“The Watering Hole,” an art installation that takes over nearly every nook and cranny of The Pershing Square Signature Center, is meant to be healing and calming…like water….the ten installations through which a masked guide leads us — each short piece riffing on the theme of water or theater or both — start to feel like part of a sacred ritual: Stations of the Muse?… some arresting lines, some vivid designs. On the whole, though, “The Watering Hole” turned out to be a depressing experience.
“Enemy of the People” at the Park Avenue Armory remakes Ibsen’s drama into a striking one-woman show starring Ann Dowd that forces us to realize our complicity in the lead poisoning of the Flint, Michigan water system; the collapse of the condo in Surfside, Florida; the violent debate over when to reopen; the attacks on Dr. Anthony Fauci; the attack on the Capitol Building.
Director Robert Icke doesn’t explicitly mention any of these events, but the ethical conflicts that they illustrate were certainly on the minds of many of the theatergoers, because all of us had to make decisions about similar conflicts in the play.
The Week in Theater News
Lynn Nottage’s new play “Clyde’s” will open at Second Stage Theater’s Hayes on November 22, 2021; a revival of Richard Greenburg’s “Take Me Out” on April 4, 2022, also at Hayes. A revival of “Plaza Suite” starring Matthew Broderick an Sarah Jessica Parker has announced an opening date of March 28, 2022. That now makes FORTY TWO shows with specific dates in the Broadway 2021-2022 season.
Second Stage has also announced the dates for their two Off Broadway shows of the season: Rajiv Josephs’ Letters of Suresh will open October 4, 2021, and JC Lee’s To My Girls on April 14. That adds to the Off Broadway 2021-2022 season.
David Geffen has given $150 million to the Yale School of Drama to make it tuition-free, starting in August. But it comes with a catch: It’s been renamed The David Geffen School of Drama at Yale University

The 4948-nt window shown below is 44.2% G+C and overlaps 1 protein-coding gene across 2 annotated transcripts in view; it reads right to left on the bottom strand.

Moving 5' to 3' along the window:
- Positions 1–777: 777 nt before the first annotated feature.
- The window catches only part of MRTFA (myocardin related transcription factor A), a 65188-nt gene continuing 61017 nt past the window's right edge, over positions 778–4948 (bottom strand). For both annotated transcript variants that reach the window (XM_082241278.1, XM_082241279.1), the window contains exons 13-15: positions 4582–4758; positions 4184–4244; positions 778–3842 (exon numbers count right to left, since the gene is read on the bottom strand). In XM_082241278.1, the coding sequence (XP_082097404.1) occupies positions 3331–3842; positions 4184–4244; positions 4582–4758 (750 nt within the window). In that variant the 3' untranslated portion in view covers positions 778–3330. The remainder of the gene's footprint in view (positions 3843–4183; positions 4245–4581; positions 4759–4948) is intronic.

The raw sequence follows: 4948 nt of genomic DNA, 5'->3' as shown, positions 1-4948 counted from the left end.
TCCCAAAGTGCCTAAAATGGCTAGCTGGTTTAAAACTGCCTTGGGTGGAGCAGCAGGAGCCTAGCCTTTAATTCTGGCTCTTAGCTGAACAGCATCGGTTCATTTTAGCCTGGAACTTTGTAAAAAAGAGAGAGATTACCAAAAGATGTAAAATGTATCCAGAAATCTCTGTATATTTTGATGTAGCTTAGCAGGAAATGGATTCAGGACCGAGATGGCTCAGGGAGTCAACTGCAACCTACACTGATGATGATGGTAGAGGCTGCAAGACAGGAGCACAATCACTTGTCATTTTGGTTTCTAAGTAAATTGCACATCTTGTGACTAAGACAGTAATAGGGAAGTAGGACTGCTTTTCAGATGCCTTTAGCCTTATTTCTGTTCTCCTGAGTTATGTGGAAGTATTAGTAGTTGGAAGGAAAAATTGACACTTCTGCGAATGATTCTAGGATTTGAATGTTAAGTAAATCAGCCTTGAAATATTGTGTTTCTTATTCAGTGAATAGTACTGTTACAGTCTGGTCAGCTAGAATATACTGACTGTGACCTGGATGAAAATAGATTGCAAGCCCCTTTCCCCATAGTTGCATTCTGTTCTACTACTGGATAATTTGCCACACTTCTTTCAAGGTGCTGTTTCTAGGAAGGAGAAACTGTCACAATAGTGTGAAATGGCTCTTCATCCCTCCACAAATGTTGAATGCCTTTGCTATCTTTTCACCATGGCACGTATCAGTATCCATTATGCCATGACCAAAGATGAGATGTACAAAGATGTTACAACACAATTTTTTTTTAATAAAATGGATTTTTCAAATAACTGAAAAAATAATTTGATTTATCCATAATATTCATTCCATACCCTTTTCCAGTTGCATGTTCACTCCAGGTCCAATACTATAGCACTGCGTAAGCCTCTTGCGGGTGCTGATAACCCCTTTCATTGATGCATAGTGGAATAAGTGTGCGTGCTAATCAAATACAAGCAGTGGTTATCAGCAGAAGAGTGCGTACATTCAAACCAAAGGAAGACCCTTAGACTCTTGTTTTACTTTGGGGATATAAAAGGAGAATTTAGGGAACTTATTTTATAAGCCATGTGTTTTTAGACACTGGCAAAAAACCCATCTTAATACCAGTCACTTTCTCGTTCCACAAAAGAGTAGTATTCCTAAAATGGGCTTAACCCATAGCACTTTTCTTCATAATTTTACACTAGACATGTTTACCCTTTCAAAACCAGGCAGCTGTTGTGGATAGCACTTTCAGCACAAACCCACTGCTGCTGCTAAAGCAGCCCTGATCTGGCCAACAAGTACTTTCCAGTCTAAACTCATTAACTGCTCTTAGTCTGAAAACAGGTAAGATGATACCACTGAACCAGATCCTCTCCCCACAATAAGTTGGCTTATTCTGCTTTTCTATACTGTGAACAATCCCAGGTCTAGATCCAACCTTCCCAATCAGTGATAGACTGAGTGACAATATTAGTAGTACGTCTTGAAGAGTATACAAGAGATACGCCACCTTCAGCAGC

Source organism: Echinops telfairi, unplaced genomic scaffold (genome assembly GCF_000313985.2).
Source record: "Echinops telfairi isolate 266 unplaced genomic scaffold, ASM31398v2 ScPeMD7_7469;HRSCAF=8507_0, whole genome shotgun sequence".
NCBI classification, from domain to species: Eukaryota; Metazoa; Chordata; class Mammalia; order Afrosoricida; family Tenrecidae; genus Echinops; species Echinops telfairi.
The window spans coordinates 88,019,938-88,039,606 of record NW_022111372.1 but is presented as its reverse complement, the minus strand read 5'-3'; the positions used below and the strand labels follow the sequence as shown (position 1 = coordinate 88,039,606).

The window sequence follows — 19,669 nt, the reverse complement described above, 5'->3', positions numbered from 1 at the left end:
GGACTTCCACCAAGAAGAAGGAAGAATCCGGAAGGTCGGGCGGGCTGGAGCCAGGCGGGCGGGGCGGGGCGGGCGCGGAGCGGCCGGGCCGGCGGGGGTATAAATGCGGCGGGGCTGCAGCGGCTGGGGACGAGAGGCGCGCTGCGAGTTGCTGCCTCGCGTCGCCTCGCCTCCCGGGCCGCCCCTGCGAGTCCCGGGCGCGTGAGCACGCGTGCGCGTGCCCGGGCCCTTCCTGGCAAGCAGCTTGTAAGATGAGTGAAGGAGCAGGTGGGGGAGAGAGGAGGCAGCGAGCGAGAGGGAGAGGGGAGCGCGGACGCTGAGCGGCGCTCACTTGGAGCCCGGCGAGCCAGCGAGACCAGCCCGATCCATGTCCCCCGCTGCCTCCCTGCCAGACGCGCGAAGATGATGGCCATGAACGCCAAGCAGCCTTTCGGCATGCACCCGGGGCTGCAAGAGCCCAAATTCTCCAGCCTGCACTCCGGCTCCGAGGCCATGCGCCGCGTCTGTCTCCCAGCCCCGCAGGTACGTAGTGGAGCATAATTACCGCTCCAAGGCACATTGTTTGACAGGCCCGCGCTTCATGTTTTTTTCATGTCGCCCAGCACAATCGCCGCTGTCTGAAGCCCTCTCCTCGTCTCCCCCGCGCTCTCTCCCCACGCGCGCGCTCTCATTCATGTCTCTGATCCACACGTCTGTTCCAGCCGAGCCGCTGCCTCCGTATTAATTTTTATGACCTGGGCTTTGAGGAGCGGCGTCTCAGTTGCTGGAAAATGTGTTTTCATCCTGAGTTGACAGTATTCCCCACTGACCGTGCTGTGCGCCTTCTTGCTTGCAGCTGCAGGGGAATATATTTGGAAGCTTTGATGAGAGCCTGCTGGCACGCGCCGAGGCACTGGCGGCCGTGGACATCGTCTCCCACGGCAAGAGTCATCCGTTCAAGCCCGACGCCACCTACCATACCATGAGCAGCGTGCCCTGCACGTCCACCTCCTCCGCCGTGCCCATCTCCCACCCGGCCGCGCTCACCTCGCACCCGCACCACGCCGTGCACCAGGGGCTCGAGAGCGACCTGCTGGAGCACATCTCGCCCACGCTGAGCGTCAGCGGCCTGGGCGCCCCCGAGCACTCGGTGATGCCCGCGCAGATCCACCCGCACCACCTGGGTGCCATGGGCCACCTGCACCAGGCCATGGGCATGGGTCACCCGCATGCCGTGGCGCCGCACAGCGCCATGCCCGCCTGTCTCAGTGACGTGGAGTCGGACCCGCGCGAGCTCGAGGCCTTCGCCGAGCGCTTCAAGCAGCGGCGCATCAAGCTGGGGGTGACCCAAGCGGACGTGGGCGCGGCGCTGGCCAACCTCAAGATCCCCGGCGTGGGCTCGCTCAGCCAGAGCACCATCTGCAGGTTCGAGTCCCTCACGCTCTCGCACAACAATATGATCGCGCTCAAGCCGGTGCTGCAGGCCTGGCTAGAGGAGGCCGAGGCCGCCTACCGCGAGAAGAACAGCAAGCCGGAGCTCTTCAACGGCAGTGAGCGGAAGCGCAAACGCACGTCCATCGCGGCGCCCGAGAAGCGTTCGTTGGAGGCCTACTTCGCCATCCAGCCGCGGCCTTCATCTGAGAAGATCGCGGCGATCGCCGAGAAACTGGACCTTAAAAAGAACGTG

Ephraim Sykes has left “MJ the Musical” to make a movie. Replacing him as Michael Jackson is newcomer Myles Frost
The Chicago Tribune has made its theater critic Chris Jones the editor of the editorial page, without hiring a new theater critic. Jone says he’ll still be reviewing the “major” shows. This follows “the exodus of more than 40 journalists who accepted buyouts from the Tribune’s new owners, New York-based hedge fund Alden Global Capital.”
Grossed: $650 million. Getting from Govt: $30-50 Million
On Broadway, “Hamilton” has been seen by 2.6 million people and grossed $650 million. “So why is the show getting $30 million in relief from the federal government, with the possibility of another $20 million coming down the road?” Michael Paulson asks in the New York Times. Producer Jeffrey Seller, who in 2018 reportedly had a net worth of $8 million, agreed to an interview to explain.
“It’s returning us to health and it’s protecting the well-being of our employees.”
“Our goal is for ‘Hamilton’ to be in the same financial position it was in when we suspended operations on March 12, 2020.”
Paulson also reports:
As of Monday, the administration said that among the entities getting $10 million, which is the maximum available for a single grant, were two Broadway landlords, the Nederlander Organization, which controls nine Broadway theaters (one of which houses “Hamilton”), and Jujamcyn Theaters, which controls five, as well as the Roundabout Theater Company, a nonprofit that runs three Broadway houses. David Byrne’s Broadway show, “American Utopia,” was also among those getting $10 million. Nederlander affiliates that run commercial theaters in Los Angeles and Chicago each got $10 million. Three Broadway touring productions managed by NETWorks were given grants — $10 million for “Fiddler on the Roof”; $9.8 million for “Waitress”; and $9 million for “The Band’s Visit.” Even a nightspot frequented by Broadway fans and artists did well: Feinstein’s/54 Below got $3.6 million.